It will be a scandal if any Bloody Sunday veteran faces charges, says STEPHEN POLLARD

There are many causes of this crisis.

But here's a thought.

If the message sent by the Government to existing and former service personnel is that, decades later, you will be prosecuted because it wants to make a political point, why would anyone sign up?

According to seemingly well-sourced leaks, on March 14, four Army veterans will be charged over the deaths of protesters on "Bloody Sunday" in Londonderry on January 30, 1972, when 14 people died and 13 were injured.

The inquiry set up in 1998 by then prime minister Tony Blair under Lord Saville into Bloody Sunday took 12 years and cost £200million.

When it finally reported in 2010 it concluded the paratroopers "lost control".

It said none of those who they shot were "posing any threat of causing death or serious injury".

The police have since investigated 18 paratroopers from Support Company, 1 Para (although one is now dead).

It seems four of the paratroopers will be charged with offences including murder, attempted murder, grievous bodily harm and perjury over their evidence to the Saville Inquiry.

The fact that Bloody Sunday was 47 years ago is, of itself, no reason not to prosecute.

And Lord Saville's inquiry was so detailed it would be foolish to contradict its findings of fact.

But there is a far bigger picture that needs to be considered.

As Lord Dannatt, the ex-Chief of the General Staff, has said: "The Saville inquiry concluded quite rightly the events of January 1972 were a black stain on the British Army and people did what they should not have, which led David Cameron to apologise in the House of Commons. That apology was accepted and welcomed in the Bogside and as far as most people were concerned that drew a line under the matter."

Those final four words are key.

Because in any case there is a fundamental question which all prosecutors must ask, which is if it is in the public interest to go ahead with a prosecution.

In these cases the answer to that is so clearly, so overwhelmingly, so demonstrably "no" that, should a prosecution go ahead, it will be a national scandal that should bring our entire criminal justice system into question.

It is appalling that junior soldiers are being hung out to dry over their split-second decisionmaking.

They are being used as scapegoats to avoid further questions about the wider decision making by their commanders and politicians, who are now dead, which led to the confrontation between the Army and protesters in Londonderry.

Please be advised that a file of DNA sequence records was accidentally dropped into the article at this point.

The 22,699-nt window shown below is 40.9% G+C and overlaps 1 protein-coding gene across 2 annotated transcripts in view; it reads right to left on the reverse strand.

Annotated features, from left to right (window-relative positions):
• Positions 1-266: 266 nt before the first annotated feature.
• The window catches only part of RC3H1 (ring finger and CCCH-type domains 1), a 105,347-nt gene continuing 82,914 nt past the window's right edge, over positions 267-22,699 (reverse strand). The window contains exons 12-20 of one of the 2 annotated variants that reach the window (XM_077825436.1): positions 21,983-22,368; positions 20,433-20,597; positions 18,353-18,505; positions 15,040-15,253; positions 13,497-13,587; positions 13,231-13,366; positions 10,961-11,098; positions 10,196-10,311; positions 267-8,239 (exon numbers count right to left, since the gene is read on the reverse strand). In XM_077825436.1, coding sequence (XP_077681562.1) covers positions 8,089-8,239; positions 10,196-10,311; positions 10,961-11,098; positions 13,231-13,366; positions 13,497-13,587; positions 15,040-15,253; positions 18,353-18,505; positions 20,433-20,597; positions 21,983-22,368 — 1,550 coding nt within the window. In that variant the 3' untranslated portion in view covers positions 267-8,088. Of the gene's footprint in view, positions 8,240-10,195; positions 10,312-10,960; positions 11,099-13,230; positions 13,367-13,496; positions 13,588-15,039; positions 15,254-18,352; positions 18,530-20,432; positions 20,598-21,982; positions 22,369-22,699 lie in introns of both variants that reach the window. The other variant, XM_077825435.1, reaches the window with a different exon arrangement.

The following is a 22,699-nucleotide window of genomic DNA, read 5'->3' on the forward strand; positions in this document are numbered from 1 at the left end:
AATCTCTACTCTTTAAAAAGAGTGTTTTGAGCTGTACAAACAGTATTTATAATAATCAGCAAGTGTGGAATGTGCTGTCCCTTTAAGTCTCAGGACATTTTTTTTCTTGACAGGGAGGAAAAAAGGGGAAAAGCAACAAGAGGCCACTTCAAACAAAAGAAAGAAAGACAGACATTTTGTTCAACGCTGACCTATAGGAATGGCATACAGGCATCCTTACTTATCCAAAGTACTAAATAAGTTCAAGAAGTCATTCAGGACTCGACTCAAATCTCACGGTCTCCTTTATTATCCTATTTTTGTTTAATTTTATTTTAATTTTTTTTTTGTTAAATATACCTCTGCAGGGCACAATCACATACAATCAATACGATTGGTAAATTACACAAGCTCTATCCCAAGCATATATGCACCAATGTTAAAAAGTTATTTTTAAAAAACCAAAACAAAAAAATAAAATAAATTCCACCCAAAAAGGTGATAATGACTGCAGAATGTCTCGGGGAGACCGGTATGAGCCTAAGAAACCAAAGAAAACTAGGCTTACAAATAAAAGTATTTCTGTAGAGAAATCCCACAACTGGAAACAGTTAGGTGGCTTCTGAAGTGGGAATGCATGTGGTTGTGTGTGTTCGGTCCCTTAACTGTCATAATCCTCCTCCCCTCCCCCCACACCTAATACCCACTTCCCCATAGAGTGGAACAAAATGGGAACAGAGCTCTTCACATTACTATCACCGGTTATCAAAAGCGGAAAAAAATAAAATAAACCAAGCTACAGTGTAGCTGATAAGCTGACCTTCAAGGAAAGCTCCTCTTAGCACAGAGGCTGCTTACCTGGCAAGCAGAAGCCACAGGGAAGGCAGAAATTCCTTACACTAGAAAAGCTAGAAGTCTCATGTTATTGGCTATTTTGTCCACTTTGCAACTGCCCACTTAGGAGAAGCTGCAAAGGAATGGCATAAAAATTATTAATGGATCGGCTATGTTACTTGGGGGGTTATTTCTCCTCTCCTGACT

The soldiers had next to no training in crowd control.

Some of those on duty were deployed into Northern Ireland less than 48 hours earlier.

But these prosecutions will not be driven by justice or the public interest, but by pure political cynicism.

Under the Good Friday Agreement, members of terrorist organisations on both sides, Loyalist and Republican, were released from prison.

Former IRA members now walk the streets.

Martin McGuinness, a former leader of the IRA, became Deputy First Minister of Northern Ireland.

Some IRA members were given letters guaranteeing them immunity from any future prosecutions, and other outstanding investigations into terrorist outrages were dropped.

Almost everyone agrees that, appalling as these terrorist crimes were, Northern Ireland has overwhelmingly benefited from the Good Friday Agreement.

But there is a fundamental imbalance because none of this wiping the slate clean applies to the British armed forces, which is why Bloody Sunday remains so useful a political tool for the Republicans.

While former terrorists, who are responsible for the planned, cold-blooded murder of thousands, are told that their crimes are to be forgotten about, British paratroopers whose role was to protect civilians from terrorism are still hounded and still liable to prosecution for one single moment in which they made the wrong decision.

This imbalance is key, because Sinn Féin and the Republicans exploit it relentlessly, keeping up the political pressure for action.

The more the historical narrative is shaped in their favour, the better for them as a new generation forgets their allies' atrocities and thinks of them as freedom fighters against a murderous British state.

If the four veterans are indeed charged, it will not be about justice. It will be a grotesque warping of the concept of justice.

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